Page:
TD Ameritrade: Open an International Trading Account
Update 15 July 2016: I received an email from TD Ameritrade, Inc. stating that my account will be closing on 4 November 2016 because TD Ameritrade, Inc. has made the business decision to no longer offer brokerage services in my area, notably Malaysia.
A few options are available (I quote directly from the email):
- Move Your Assets Within the TD Ameritrade Family
- Transfer Your Account to Another Firm
- Liquidate Your Account and Request a Full Withdrawal
I choose the option one which is to open an account with TD Ameritrade Asia Pte. Ltd. (“TD Ameritrade Asia”) which is located in Singapore.
For those (Malaysians or Singaporeans) who wish to open an international trading account with TD Ameritrade, you can go straight to www.tdameritradeasia.com to open your account.
However, be warned: A lot of paperwork is required.
This is a long overdue post that talks about the steps to open an international trading or investing account with TD Ameritrade (a US broker) for someone that is not a US citizen.
The steps to open an account are really straight forward. They can be summarized in one paragraph: First, you need to go to their website and fill in the form and print it out, sign and send it back to TD Ameritrade together with other supporting documents. It takes time to open the account. In my case, it took more than a month after sending the documents from Malaysia before I finally received the welcome email from TD Ameritrade. Then, you will need to wait for another month for the pin that they will send to you via post before I could log into my online account. TD Ameritrade does not require any deposit to open an account which, in my opinion, is quite “friendly” for those who just want to try out.
I break down the steps of what I did:
- I went to this page.
- Filled in the online application form accordingly.
- For citizen status, I selected “I am neither a U.S. citizen nor a permanent resident of the U.S.”
- I wanted an individual account.
- You can leave the SSN/ITIN and Foreign Tax ID fields empty.
- For cash sweep vehicle, I chose “TD Ameritrade FDIC-Insured Deposit Account”.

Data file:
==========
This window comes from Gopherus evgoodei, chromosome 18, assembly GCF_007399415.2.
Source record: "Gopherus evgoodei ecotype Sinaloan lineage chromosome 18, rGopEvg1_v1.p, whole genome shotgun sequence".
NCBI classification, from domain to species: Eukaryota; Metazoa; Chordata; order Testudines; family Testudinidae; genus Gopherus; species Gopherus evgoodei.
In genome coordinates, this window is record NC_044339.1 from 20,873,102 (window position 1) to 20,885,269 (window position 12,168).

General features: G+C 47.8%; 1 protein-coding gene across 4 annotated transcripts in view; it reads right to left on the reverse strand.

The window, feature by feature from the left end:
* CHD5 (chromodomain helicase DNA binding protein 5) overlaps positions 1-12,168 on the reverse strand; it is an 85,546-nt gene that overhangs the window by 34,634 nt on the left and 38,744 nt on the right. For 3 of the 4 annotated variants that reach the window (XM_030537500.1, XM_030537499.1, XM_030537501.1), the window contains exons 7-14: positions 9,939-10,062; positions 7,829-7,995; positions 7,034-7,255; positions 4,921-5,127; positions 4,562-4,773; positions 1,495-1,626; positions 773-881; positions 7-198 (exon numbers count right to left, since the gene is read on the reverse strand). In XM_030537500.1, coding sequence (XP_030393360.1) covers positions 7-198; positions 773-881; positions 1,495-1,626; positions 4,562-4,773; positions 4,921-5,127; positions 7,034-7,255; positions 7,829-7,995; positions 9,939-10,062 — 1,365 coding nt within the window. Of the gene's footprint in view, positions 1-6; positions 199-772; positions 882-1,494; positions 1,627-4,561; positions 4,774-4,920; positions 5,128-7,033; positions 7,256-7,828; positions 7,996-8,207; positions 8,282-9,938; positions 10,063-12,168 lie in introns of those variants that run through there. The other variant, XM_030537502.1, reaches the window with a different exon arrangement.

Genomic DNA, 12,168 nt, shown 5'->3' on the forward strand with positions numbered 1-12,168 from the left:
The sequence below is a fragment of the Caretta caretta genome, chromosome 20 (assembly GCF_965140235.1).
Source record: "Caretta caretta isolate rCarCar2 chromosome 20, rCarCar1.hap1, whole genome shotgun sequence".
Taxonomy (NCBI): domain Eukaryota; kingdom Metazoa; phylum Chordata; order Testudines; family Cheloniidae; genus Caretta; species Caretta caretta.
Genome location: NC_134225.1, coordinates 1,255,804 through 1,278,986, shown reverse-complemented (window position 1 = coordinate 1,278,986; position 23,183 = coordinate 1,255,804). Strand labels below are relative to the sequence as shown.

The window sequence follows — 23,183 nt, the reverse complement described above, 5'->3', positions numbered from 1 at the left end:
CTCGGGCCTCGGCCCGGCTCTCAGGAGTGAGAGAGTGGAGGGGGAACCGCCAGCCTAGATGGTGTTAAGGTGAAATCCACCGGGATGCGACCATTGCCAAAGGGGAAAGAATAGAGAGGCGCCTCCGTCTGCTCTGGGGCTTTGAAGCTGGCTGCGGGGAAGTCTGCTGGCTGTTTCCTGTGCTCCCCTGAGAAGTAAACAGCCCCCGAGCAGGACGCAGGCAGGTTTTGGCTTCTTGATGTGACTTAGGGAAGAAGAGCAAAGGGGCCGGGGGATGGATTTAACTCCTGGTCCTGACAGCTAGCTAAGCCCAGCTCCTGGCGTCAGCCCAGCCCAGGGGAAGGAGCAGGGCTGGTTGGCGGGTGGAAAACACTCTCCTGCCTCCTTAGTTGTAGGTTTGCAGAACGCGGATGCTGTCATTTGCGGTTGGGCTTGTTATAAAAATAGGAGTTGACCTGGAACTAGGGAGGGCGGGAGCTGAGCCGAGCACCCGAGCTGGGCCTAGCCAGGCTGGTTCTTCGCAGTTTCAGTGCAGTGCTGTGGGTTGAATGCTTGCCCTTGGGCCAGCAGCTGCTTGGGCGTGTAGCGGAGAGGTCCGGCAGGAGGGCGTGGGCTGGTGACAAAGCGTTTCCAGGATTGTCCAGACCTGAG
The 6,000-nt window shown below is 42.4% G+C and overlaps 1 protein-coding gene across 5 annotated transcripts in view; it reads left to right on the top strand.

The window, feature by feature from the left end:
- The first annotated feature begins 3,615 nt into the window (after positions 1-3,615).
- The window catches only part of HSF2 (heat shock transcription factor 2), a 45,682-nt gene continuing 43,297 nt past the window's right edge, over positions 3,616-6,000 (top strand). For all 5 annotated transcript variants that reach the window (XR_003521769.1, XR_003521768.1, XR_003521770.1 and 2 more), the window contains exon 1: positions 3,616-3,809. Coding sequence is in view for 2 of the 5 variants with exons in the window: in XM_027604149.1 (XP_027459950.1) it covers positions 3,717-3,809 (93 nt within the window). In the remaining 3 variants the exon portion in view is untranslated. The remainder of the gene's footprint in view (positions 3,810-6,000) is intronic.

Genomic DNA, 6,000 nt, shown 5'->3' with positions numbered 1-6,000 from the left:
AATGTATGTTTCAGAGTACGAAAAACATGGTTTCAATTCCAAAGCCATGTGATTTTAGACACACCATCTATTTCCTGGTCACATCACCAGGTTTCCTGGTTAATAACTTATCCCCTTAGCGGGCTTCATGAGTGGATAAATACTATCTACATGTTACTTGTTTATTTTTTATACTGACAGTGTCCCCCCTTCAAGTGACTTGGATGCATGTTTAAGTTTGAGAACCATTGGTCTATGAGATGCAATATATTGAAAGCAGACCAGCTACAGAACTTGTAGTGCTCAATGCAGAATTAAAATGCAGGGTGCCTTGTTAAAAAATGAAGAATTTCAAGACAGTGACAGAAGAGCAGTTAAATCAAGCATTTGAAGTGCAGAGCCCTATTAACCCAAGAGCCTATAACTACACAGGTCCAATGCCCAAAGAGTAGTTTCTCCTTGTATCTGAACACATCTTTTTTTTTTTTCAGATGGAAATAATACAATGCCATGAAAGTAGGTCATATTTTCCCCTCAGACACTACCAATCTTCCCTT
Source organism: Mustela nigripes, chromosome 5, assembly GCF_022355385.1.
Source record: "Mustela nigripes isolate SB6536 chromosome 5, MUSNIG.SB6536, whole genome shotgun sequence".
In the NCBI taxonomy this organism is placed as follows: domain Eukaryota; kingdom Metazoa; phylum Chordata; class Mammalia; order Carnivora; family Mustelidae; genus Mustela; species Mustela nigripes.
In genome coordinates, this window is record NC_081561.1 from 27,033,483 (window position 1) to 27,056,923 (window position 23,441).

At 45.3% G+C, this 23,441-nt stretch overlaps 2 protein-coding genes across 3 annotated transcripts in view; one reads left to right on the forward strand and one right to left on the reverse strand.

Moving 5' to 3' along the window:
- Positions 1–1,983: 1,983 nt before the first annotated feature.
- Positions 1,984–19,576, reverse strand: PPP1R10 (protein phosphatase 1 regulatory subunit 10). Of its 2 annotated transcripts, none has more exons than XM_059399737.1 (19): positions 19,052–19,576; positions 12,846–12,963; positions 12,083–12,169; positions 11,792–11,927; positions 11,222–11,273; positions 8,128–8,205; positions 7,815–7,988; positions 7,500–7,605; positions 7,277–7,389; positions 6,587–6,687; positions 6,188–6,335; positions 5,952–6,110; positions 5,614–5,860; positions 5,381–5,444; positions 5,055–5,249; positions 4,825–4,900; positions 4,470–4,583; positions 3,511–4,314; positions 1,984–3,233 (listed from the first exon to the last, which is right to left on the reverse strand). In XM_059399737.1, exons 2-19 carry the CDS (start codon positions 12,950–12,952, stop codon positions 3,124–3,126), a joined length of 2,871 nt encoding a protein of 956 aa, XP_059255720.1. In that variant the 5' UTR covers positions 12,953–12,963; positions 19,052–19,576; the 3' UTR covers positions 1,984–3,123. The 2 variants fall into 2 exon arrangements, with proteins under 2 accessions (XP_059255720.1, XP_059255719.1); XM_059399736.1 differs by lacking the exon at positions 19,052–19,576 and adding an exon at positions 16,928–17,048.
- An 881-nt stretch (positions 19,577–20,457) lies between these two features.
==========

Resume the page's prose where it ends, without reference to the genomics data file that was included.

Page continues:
- Once done, printed out the application form. Ticked the 4 “Agree” check boxes in the form under the client agreement section. Signed and dated.
- Downloaded the W-8BEN form and filled in only the part I and part III sections. Then printed out the form and signed with date.
- Next, made a photocopy of my latest bank statement that shows the current address and a photocopy of my passport.
- Sent the application form, W-8BEN form and the supporting documents to the following address:
TD Ameritrade, Inc.
Omaha, NE 68103-2760
TD Ameritrade Forms and Documents
I sent the letter on 23 January 2015 (Friday) with RM 3 stamps.
Letter for TD Ameritrade
Welcome Email from TD Ameritrade
TD Ameritrade Login PIN
TD Ameritrade Dashboard after Login
Send wire transfers to TD Ameritrade as follows:
First National Bank of Omaha
1620 Dodge Streets
ABA # 104 000 016
Credit the Account of TD Ameritrade, Inc.
1005 North Ameritrade Place
Bellevue, NE 68005
For Further Credit to: Client Account Title, Client Address, and TD Ameritrade Account Number
The funds will be sent through an intermediary US bank. If your bank asks for a SWIFT code, it is FNBOUS44XXX. Wire transfers can only be made from a bank account where the TD Ameritrade account owner’s name is listed. Wires from a differently titled account may be rejected. They do not accept third-party wires from business accounts.
It takes about 2 to 3 days for funding the TD Ameritrade account.
The number one reason is that TD Ameritrade is ranked number one for long-term investing by Barron’s.
Barron’s Online Brokers Rating
It welcomes international investors and it has no minimum requirement for deposit when opening an account which makes it easy for everyone to open an account and access to its platform. There is no barrier of entry. Each online equity trade has a flat-rate of $9.99 but it also offers 100+ commission-free ETFs. I was mainly attracted by its commission-free ETFs where I don’t have to pay any fee or commission or $9.99 when buying and holding the ETFs (there are terms and conditions applied: you need to hold the ETF for at least 30 days to avoid the commission). However, most other online brokers also have commission-free ETFs from different ETF providers.
With current market conditions where Malaysian Ringgit is weakening and oil price is at its low, it is ever more important to diversify into other markets like those in the US and other countries. Some even suggest to avoid Malaysian stocks. What do you think?